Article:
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The Moscow Tribune, 1993
«US Artist at Home in Moscow»
Unusual and astonishing like his sculptures is American artist Frank Williams’ latest decision – to live and create in Moscow. Having unpacked his enormous sculptures, installations, tunnels of equipment and tools shipped from Houston into a wonderfully spacious masterskaya, or studio, Williams is definitely here to stay.
Williams is now working feverishly on a series of sculptures with a metaphorical theme – a bull pulling a wheel. The bull is in turns powerful, energetic, angry, defiant and defeated. “It’s the eternal human condition everywhere but somehow more apt here.” he says.
“Until the idea is exhausted and I cease seeing the image, I’ll continue to explore this theme in a series,” says Williams. Numerous sketches of the bull in different sizes and attitudes are pinned to drawing board.
“Ever since the 60s, I have been involved in political art,” the artist continues. “Occasionally I venture out of the field , only to return again and again to political themes. Politics seems to be affecting my life… and everyone else’s.”
Scattered around the studio are sculptures from his “Guilt” series, which he describes as “less political and more personal, dealing with family hang-ups, Christian upbringing, etc.” The agony of guilt is portrayed in harrowing expressions, in ways reminiscent of works by the Russian artist Leonid Berlin which explored repression in the gulag.
Apart from the “dream of trampling through impenetrable snow”, Williams was inspired to move to Moscow by the changing political climate. “It was both challenging and scary, but finally it is the human aspect which has brought me here. We are different people with different possibilities. I teach sculpture but I am also being educated,” he says warmly.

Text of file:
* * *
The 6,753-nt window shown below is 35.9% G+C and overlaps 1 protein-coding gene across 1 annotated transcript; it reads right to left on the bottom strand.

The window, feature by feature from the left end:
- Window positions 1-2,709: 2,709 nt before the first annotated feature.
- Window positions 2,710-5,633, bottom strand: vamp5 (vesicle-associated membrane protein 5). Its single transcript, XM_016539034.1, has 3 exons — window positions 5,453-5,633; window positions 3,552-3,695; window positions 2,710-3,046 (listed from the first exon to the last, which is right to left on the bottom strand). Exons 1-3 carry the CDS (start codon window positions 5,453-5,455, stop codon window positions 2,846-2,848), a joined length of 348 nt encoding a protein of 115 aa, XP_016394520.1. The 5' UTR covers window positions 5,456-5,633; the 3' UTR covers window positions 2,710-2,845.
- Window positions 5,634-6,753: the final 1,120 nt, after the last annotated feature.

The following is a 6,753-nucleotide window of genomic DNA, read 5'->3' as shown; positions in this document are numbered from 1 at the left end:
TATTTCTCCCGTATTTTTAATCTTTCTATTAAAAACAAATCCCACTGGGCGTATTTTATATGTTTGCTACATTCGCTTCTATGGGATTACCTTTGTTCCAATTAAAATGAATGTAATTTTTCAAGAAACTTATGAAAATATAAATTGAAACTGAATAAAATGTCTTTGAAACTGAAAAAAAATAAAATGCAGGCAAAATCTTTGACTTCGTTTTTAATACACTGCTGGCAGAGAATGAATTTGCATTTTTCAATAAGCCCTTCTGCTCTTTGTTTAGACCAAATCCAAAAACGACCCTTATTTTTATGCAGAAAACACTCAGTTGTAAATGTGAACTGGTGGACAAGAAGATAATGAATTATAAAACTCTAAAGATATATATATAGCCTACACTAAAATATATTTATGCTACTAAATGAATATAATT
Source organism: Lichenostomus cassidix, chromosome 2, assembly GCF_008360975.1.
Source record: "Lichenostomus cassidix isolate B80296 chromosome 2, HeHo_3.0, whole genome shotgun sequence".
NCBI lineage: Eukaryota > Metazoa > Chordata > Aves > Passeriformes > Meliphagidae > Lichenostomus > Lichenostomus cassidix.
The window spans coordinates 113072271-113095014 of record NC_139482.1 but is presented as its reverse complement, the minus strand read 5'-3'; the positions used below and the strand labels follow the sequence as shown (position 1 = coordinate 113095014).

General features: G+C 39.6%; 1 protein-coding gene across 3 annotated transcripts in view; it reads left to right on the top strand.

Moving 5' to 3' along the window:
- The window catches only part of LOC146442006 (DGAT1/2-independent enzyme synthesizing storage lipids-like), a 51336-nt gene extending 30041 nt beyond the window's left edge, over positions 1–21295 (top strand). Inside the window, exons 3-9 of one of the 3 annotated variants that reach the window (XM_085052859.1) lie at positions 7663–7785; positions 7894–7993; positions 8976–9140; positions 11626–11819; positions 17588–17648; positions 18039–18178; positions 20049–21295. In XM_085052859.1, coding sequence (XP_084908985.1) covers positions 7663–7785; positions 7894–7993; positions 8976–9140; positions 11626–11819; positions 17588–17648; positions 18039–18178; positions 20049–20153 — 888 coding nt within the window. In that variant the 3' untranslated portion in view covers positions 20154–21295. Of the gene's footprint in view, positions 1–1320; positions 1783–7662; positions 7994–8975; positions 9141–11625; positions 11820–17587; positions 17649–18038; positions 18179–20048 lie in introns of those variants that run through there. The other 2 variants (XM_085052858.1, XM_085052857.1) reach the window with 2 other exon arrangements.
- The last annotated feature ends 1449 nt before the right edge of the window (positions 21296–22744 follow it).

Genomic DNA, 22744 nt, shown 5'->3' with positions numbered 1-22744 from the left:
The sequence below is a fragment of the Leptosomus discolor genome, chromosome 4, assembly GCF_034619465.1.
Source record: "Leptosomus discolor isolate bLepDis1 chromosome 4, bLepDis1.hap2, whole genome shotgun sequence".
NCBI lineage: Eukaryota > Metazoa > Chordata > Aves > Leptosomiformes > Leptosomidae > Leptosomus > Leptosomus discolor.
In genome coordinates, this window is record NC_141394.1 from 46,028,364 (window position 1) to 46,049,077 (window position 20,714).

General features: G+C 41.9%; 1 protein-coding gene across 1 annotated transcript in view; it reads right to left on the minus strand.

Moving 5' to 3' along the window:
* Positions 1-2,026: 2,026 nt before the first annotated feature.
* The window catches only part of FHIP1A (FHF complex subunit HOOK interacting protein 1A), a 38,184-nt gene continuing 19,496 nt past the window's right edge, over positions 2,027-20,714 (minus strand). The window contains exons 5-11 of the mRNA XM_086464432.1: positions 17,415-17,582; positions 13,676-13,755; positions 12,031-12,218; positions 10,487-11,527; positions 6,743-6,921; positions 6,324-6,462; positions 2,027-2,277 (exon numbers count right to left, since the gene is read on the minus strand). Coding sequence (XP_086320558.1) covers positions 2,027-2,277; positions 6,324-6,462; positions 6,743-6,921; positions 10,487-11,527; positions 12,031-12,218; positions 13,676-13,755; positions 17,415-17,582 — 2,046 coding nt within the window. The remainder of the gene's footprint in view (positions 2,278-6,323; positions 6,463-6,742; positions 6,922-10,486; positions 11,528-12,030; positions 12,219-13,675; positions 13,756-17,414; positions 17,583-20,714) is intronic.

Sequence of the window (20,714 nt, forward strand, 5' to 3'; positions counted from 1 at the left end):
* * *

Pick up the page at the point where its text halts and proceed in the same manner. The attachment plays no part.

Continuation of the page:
In preparation for the move Williams spent time here last year cataloging the works of Russian artists, and took beck hundreds of slides and films. “The work of graphic artist Basyrov, Alexei Grigorii, Leonid Berlin, Alexander Bergonov, Natalia Nesterova, Boris Orlov and Victor Brell spoke to me.” he says.
Williams is all praise for the meticulous training young artist receive at the Moscow Art Professional School, where he will teach courses and set up educational facilities. “My ultimate goal is to establish long-term exchanges with Russian and American artist , and thus create a bridge of art. I can already see the idea blossoming,” he says.
Williams confesses to being fascinated by the energy and liveliness of the art scene in Moscow. “Art is akin to popular culture here,” he says with wonder in his voice. With several one-man shows to his credit in New York, Texas, Louisiana and Arkansas. Williams is looking forward to exhibiting at the Central House of Artists later un the year.
By Smita Tewari Jassal